Fisheries and aquaculture

© FAO/13488/I. De Borhegyi

Fisheries and aquaculture play an important role for food security, nutrition and poverty reduction. Over 700 million people depend directly or indirectly on fisheries and aquaculture for their livelihoods. Globally, fish provides 3.2 billion people with 20% or more of average per capita animal protein intake – and in some countries this is over 50%. Fish is rich in mictronutrients generally not found in staple foods and vital to the diet of many people I developing countries, especially in poor and food-deficit countries.
Most fishers and fish farmers operate on a small-scale and are vulnerable to a wide-range of threats. Many living in coastal areas and exposed to natural disasters, a risk that is increasing with and compounded by climate change.
Climate change impacts, such as warming of oceans, rivers and lakes and changes in precipitation, water salinity and ocean acidity as well as the increases in extreme weather events, will increase uncertainties in the supply of fish from capture fisheries and aquaculture. The availability of food will vary, positively and negatively, resulting from changes in habitats, stocks and species distribution in inland, coastal and marine ecosystems. More frequent long-term fluctuations in marine environments, such as those induced by El Niño events and increases in extreme weather events will impact stability of supply. Climate change-induced increased risks of species invasions and spreading of vector-borne diseases may threaten food quality. However, new opportunities and positive impacts (e.g. from changes in species and new markets) will also be part of future changes.


FAO’s activities aim to address climate change adaptation and mitigation in the fisheries and aquaculture sector, all of which are guided by a strategy framework that focus on policy development, knowledge building and exchange, promoting standards and practical demonstrations and include:

  • Contribute to the knowledge base for local, national and international policy development for climate change and fisheries & aquaculture,
  • Raise awareness of the importance of the sector, especially with respect to climate change mitigation and adaptation
  • Assist the development of national and regional climate change and food security strategies, priorities and policies at the global, regional and national levels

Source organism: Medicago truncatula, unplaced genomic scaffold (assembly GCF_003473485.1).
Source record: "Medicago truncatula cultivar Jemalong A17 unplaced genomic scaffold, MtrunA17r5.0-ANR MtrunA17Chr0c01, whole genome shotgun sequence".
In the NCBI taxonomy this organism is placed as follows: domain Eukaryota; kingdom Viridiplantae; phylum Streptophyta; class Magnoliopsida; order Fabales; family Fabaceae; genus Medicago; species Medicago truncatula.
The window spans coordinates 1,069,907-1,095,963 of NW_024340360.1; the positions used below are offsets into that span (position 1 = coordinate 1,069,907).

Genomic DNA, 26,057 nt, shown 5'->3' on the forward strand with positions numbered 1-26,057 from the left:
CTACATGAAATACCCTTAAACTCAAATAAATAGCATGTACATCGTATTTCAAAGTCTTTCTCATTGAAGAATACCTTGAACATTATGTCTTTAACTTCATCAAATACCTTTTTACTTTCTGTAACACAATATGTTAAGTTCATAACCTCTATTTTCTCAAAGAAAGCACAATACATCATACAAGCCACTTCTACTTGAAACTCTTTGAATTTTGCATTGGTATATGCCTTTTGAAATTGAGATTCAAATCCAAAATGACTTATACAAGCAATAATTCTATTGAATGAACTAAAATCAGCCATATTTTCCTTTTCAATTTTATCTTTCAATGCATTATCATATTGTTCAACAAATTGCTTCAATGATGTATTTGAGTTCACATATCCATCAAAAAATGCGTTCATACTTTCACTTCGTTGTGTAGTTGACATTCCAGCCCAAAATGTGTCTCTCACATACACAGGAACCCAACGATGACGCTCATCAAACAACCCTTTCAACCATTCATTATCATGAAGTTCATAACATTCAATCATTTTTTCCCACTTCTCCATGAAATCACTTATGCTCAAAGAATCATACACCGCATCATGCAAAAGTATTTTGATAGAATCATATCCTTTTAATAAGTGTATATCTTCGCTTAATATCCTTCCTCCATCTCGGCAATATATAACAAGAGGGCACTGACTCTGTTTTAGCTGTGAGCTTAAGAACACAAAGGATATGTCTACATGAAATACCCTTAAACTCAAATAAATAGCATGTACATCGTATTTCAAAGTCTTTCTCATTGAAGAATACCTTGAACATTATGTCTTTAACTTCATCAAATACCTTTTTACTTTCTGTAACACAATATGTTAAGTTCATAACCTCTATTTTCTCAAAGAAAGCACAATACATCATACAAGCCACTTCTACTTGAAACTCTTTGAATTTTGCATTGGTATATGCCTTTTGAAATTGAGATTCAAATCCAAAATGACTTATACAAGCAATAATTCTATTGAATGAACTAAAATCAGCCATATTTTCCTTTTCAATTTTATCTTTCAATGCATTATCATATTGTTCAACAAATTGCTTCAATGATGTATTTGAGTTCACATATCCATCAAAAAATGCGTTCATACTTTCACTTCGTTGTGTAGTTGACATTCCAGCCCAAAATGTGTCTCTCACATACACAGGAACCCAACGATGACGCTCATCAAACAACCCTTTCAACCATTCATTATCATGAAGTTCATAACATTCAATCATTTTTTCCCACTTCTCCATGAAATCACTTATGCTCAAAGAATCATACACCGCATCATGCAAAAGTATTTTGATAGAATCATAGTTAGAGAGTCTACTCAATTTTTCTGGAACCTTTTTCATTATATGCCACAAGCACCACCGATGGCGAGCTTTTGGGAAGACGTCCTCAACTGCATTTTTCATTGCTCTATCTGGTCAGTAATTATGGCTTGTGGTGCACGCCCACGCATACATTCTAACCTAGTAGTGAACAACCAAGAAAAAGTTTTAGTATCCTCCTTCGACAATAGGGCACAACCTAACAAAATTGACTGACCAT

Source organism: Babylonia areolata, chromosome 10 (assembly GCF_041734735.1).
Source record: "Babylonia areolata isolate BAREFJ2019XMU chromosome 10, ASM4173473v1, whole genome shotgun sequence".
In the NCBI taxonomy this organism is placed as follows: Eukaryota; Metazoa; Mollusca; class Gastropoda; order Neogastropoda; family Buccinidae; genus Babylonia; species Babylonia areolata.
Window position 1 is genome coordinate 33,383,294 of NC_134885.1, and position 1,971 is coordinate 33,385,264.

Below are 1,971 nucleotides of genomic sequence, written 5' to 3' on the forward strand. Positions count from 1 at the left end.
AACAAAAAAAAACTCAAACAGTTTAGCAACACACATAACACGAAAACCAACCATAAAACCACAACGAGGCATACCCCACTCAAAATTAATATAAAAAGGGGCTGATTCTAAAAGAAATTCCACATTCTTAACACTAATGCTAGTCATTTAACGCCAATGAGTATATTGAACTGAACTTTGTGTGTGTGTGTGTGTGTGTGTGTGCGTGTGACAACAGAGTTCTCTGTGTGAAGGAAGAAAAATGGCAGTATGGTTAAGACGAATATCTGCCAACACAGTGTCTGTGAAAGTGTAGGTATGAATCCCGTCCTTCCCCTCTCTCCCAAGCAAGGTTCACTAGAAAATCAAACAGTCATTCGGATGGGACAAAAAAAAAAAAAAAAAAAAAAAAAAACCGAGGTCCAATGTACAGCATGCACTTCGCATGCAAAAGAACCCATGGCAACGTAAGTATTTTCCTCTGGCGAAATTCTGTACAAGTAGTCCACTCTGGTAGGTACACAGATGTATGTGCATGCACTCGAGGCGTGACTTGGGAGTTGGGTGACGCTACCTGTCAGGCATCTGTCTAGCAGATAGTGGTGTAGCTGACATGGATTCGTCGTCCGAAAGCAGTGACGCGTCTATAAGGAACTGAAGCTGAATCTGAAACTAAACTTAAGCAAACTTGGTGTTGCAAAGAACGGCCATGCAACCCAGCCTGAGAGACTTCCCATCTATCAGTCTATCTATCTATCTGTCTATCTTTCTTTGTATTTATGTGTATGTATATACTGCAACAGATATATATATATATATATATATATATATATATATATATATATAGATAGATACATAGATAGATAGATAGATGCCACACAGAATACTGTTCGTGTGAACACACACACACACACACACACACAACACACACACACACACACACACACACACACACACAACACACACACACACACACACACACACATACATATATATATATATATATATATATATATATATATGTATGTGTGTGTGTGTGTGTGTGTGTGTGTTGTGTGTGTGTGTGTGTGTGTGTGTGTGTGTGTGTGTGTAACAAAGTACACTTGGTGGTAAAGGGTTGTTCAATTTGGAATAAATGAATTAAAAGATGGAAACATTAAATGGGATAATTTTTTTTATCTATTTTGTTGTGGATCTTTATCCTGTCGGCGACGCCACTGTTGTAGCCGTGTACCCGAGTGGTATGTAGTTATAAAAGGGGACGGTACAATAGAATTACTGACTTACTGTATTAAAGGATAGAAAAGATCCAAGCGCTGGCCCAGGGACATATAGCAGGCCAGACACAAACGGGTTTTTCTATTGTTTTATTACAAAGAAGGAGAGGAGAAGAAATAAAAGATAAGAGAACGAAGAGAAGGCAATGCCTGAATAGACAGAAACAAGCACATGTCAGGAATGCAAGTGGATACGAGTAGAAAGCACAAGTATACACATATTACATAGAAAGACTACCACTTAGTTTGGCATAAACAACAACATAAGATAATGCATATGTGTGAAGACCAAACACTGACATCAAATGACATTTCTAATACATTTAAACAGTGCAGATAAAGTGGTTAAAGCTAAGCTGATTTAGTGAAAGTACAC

• Support and promote cross-sectoral - technical, social, political, legal and institutional - coordination, partnerships and cooperation
  • Develop guidelines to promote ecosystem approaches to fisheries and aquaculture
  • Promote best practices and strengthen capacity building and lesson learning
  • Mobilize resources to support prioritized actions. 


Climate-Smart Agriculture Sourcebook 24 July 2013 There has been a rapid uptake of the term Climate-Smart Agriculture (CSA) by the international community, national entities and local institutions, in the past years. However, implementing this approach is challenging, partly due to a lack of tools and experience. Climate-smart interventions are highly location-specific and knowledge-intensive. Considerable efforts are required to develop the knowledge and capacities to make CSA a reality. The purpose of the sourcebook is to further elaborate the concept of CSA and demonstrate its potential, as well as its limitations. This sourcebook is a reference tool for planners, practitioners and policy makers working in agriculture, forestry and fisheries at national and subnational levels, dealing with the effects of climate change. [more]
Building resilience for adaptation to climate change in the agriculture sector 24 July 2013 Globally, climactic conditions are increasingly variable, and the intensity of their effects stronger. As climate change brings new uncertainties, risks and changes to already existing risks, one of the most efficient ways for agriculture to adapt is increasing its resilience. In April 2012, the joint FAO/OECD Workshop on “Building Resilience for Adaptation to Climate Change in the Agriculture Sector” was held to address these issues in different agro-ecological and socio-economic contexts, and to illustrate how building resilience is critical to adapting to climate change. The various sessions of the Workshop questioned the notion of resilience from very different angles, confronting concepts, specific risk management strategies, case studies and national policies, from different perspectives – biophysical, economic, or social and institutional – and at various scales, from farm and household to national and global. This publication is a compilation of the papers presented at the Workshop, and the Workshop Summary. [more]